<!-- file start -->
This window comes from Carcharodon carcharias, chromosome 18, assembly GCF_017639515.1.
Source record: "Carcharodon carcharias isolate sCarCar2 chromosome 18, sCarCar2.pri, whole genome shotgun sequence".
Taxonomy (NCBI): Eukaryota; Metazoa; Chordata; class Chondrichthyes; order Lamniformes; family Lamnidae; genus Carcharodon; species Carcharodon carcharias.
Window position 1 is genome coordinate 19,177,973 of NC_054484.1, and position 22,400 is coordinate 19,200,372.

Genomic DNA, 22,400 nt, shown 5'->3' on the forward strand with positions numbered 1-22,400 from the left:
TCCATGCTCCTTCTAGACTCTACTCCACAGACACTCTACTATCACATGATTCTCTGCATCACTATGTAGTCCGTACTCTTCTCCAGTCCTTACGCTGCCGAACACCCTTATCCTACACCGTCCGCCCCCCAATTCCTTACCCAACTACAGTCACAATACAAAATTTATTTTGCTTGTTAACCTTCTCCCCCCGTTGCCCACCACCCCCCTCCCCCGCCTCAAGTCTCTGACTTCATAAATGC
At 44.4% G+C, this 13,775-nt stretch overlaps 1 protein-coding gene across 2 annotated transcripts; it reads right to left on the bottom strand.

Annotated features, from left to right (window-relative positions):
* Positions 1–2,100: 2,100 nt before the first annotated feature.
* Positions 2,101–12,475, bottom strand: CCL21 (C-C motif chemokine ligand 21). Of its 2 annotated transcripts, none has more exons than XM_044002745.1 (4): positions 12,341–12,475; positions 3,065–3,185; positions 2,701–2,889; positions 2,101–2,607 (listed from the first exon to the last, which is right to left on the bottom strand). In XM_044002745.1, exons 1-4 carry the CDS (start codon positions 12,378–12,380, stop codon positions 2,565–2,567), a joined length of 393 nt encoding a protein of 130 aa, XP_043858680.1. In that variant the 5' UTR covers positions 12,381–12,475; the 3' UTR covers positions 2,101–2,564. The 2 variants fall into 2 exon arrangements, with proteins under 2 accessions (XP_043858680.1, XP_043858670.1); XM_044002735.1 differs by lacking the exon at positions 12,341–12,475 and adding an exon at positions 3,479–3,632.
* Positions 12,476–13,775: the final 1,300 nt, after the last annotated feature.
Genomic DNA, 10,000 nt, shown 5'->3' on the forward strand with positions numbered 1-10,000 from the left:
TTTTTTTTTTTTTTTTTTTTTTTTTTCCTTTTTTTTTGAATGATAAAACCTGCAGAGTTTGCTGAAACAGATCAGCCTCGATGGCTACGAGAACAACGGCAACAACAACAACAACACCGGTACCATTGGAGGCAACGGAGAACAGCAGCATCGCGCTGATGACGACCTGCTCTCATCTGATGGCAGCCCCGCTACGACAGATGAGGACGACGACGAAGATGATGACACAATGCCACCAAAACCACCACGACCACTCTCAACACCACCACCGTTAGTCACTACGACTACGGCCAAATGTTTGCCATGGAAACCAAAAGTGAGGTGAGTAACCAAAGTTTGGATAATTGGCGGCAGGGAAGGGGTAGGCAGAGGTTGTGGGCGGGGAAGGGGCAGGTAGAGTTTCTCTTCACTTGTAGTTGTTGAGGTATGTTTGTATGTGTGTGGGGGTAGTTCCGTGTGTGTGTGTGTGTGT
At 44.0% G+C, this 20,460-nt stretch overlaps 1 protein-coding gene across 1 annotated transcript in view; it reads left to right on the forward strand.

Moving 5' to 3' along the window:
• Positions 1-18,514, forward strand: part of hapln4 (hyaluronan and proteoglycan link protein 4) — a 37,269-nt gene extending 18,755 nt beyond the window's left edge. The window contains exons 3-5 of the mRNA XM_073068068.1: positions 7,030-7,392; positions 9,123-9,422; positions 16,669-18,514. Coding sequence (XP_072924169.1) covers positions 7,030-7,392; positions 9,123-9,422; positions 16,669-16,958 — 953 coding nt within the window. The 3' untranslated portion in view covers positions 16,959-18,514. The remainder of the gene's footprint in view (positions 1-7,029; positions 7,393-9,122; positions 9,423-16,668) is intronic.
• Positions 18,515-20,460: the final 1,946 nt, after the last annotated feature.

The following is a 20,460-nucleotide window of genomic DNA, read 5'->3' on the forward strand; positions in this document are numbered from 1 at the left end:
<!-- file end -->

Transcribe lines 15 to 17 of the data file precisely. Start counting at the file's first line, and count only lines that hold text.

Moving 5' to 3' along the window:
• Positions 1-18,514, forward strand: part of hapln4 (hyaluronan and proteoglycan link protein 4) — a 37,269-nt gene extending 18,755 nt beyond the window's left edge. The window contains exons 3-5 of the mRNA XM_073068068.1: positions 7,030-7,392; positions 9,123-9,422; positions 16,669-18,514. Coding sequence (XP_072924169.1) covers positions 7,030-7,392; positions 9,123-9,422; positions 16,669-16,958 — 953 coding nt within the window. The 3' untranslated portion in view covers positions 16,959-18,514. The remainder of the gene's footprint in view (positions 1-7,029; positions 7,393-9,122; positions 9,423-16,668) is intronic.
• Positions 18,515-20,460: the final 1,946 nt, after the last annotated feature.